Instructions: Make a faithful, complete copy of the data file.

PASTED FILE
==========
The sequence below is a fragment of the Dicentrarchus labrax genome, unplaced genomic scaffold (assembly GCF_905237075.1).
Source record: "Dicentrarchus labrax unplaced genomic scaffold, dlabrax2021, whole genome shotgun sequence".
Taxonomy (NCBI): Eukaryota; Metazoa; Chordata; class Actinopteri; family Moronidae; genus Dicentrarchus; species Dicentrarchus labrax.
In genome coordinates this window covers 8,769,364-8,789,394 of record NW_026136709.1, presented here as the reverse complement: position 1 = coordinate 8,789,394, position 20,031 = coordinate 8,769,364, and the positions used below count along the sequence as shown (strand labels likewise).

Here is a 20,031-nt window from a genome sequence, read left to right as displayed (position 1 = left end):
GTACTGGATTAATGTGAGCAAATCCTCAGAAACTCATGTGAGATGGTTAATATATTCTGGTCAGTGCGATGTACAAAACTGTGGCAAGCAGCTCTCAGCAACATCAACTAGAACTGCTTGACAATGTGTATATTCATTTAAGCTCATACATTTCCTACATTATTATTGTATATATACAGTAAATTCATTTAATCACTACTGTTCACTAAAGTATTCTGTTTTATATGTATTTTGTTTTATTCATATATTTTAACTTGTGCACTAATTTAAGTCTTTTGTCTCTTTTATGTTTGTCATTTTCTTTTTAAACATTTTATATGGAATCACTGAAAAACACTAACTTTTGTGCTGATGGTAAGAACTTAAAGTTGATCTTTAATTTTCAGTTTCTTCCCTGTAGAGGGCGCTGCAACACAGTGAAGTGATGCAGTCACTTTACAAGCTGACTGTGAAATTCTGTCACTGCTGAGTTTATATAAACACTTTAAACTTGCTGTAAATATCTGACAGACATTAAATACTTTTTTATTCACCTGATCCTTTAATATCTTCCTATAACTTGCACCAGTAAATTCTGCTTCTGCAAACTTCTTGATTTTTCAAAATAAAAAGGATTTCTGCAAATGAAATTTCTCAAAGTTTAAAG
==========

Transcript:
The sequence below is a fragment of the Dicentrarchus labrax genome, unplaced genomic scaffold (assembly GCF_905237075.1).
Source record: "Dicentrarchus labrax unplaced genomic scaffold, dlabrax2021, whole genome shotgun sequence".
Taxonomy (NCBI): Eukaryota; Metazoa; Chordata; class Actinopteri; family Moronidae; genus Dicentrarchus; species Dicentrarchus labrax.
In genome coordinates this window covers 8,769,364-8,789,394 of record NW_026136709.1, presented here as the reverse complement: position 1 = coordinate 8,789,394, position 20,031 = coordinate 8,769,364, and the positions used below count along the sequence as shown (strand labels likewise).

Here is a 20,031-nt window from a genome sequence, read left to right as displayed (position 1 = left end):
GTACTGGATTAATGTGAGCAAATCCTCAGAAACTCATGTGAGATGGTTAATATATTCTGGTCAGTGCGATGTACAAAACTGTGGCAAGCAGCTCTCAGCAACATCAACTAGAACTGCTTGACAATGTGTATATTCATTTAAGCTCATACATTTCCTACATTATTATTGTATATATACAGTAAATTCATTTAATCACTACTGTTCACTAAAGTATTCTGTTTTATATGTATTTTGTTTTATTCATATATTTTAACTTGTGCACTAATTTAAGTCTTTTGTCTCTTTTATGTTTGTCATTTTCTTTTTAAACATTTTATATGGAATCACTGAAAAACACTAACTTTTGTGCTGATGGTAAGAACTTAAAGTTGATCTTTAATTTTCAGTTTCTTCCCTGTAGAGGGCGCTGCAACACAGTGAAGTGATGCAGTCACTTTACAAGCTGACTGTGAAATTCTGTCACTGCTGAGTTTATATAAACACTTTAAACTTGCTGTAAATATCTGACAGACATTAAATACTTTTTTATTCACCTGATCCTTTAATATCTTCCTATAACTTGCACCAGTAAATTCTGCTTCTGCAAACTTCTTGATTTTTCAAAATAAAAAGGATTTCTGCAAATGAAATTTCTCAAAGTTTAAAG